She needs more support.

By Dr. Marie Hartwell-Walker

I am 31 years old, married with kids. My husband and children know I have bipolar disorder. The problem isn’t necessarily them, the problem is my 4 other sisters in my family. They don’t understand or don’t want to understand why I can’t just “pull myself out” of my depressive episodes. My 2 sisters have said to me on different occasions that I am fine and it is all in my head. When I say that I feel confused they don’t understand what I mean. Also I have asked my husband to do some reading on bipolar disorder so he would understand more about the issues I was dealing with and he said I live with you and when you are like this I see it, but he doesn’t want to really read about it so he would “get” why I am feeling this way. I feel like I am alone in this and I am sick of being alone! What can I do?

A: It’s very hard to feel alone, I know. But it’s understandable why your sisters aren’t able to be more supportive. To them, your illness may be very frightening. From their point of view, if you have it, they might someday have it too. They would much rather think that you are being stubborn than ill. As for your husband, I think it’s probably much the same for him. To read about bipolar illness and understand it fully is to let it in that you really do have an illness that you will probably need to manage life long. “Getting it” is too threatening to the people who love you. That doesn’t mean that they don’t care. It doesn’t mean that they aren’t trying their best to be supportive. It does mean that their inability to get any closer to it leaves you feeling less supported than you would like to be. It won’t help to argue with people who are afraid. Instead, stick with your treatment, let them in on when you feel you are making progress and when you need some extra support. Share very specifically with them what you would find most helpful when you are down. When you ask for support , it may seem too vague and too big. If instead you ask for a five minute phone call once a day or for someone to cook a meal now and then, they may find it easier to respond.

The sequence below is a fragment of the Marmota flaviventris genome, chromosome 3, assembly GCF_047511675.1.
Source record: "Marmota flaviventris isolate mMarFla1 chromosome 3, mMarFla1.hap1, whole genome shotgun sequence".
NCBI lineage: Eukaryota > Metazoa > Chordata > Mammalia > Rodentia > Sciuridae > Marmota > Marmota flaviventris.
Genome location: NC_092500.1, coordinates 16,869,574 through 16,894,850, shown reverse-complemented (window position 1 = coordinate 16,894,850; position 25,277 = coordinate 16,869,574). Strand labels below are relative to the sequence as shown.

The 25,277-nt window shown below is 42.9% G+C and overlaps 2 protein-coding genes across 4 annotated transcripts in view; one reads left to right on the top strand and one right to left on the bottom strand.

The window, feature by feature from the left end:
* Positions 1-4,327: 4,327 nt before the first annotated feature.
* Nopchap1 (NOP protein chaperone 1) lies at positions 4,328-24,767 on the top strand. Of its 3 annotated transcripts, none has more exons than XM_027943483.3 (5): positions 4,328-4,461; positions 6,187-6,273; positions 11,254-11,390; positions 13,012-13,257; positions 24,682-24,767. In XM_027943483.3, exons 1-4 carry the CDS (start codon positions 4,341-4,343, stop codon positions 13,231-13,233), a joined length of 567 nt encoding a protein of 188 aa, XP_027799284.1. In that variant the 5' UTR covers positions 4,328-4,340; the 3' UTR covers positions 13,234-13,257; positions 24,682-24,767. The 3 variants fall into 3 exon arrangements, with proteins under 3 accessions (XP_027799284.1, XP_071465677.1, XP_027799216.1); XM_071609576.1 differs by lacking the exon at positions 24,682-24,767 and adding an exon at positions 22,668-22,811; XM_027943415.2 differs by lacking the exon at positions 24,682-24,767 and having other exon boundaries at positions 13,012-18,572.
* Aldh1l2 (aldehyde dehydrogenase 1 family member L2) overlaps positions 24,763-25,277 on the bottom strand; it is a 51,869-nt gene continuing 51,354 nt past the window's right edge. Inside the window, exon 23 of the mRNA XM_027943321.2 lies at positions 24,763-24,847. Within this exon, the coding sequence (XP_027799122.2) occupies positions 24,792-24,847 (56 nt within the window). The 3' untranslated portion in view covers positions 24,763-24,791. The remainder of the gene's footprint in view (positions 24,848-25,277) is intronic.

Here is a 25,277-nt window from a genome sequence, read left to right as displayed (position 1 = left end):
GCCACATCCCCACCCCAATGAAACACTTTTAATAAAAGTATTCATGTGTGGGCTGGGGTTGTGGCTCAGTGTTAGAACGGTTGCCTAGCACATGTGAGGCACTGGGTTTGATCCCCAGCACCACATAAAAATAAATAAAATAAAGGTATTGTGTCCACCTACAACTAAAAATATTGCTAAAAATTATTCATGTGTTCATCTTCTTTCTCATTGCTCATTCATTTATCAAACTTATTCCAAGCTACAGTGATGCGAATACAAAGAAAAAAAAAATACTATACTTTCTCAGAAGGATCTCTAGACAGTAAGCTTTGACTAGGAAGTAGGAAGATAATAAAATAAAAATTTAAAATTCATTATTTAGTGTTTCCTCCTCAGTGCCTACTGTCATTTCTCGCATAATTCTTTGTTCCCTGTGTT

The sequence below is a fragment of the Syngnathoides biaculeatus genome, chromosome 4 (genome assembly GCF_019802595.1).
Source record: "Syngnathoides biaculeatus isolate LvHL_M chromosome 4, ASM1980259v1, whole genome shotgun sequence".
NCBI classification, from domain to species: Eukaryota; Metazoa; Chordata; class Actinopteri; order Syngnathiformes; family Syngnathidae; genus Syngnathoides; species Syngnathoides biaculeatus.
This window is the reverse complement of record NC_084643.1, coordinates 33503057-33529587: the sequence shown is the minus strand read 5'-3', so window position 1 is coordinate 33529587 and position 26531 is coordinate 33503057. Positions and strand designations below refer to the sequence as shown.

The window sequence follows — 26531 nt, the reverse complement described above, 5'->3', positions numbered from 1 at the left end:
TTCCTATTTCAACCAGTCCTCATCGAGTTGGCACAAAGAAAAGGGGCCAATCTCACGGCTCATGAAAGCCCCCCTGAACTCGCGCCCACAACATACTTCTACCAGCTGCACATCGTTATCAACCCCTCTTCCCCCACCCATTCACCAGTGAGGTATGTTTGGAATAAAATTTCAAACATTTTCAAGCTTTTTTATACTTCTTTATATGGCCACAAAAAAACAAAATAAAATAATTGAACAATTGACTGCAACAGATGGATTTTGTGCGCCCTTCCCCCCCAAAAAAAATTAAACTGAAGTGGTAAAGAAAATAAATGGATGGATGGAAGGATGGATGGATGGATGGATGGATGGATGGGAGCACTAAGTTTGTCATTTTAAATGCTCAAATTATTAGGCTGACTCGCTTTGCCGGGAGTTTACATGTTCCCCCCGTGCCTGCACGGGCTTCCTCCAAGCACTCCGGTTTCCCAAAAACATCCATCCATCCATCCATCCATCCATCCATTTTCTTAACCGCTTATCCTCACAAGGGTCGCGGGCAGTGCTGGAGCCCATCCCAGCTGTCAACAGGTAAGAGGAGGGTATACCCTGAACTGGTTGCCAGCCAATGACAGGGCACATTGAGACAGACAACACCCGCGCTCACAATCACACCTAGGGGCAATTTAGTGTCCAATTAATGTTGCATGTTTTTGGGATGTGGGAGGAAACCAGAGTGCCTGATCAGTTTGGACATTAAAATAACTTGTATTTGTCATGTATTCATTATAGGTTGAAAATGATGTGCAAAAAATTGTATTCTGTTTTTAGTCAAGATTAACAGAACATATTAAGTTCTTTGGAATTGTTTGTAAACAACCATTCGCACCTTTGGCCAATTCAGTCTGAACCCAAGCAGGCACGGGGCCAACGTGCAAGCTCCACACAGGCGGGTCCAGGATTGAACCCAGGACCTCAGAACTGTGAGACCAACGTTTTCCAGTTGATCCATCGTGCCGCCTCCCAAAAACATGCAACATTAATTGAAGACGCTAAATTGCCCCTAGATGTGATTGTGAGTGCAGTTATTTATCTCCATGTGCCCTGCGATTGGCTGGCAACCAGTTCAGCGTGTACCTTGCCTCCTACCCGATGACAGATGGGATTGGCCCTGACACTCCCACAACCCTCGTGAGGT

Do a search on the Internet and find an online support group for yourself. When I looked, I found a number of reputable sites. You could also contact your local mental health center or hospital to see if there are any support groups operating in your community. Either way, talking with other people who are going through much the same thing is often very helpful and validating. If you have some compassionate understanding from others, the current inability of relatives to truly understand will be less painful.
I wish you well.
Dr. Marie

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Last reviewed: By John M. Grohol, Psy.D. on 3 Jun 2007

APA Reference
Hartwell-Walker, D. (2007). She needs more support.. Psych Central. Retrieved on November 28, 2014, from http://psychcentral.com/ask-the-therapist/2007/06/03/she-needs-more-support/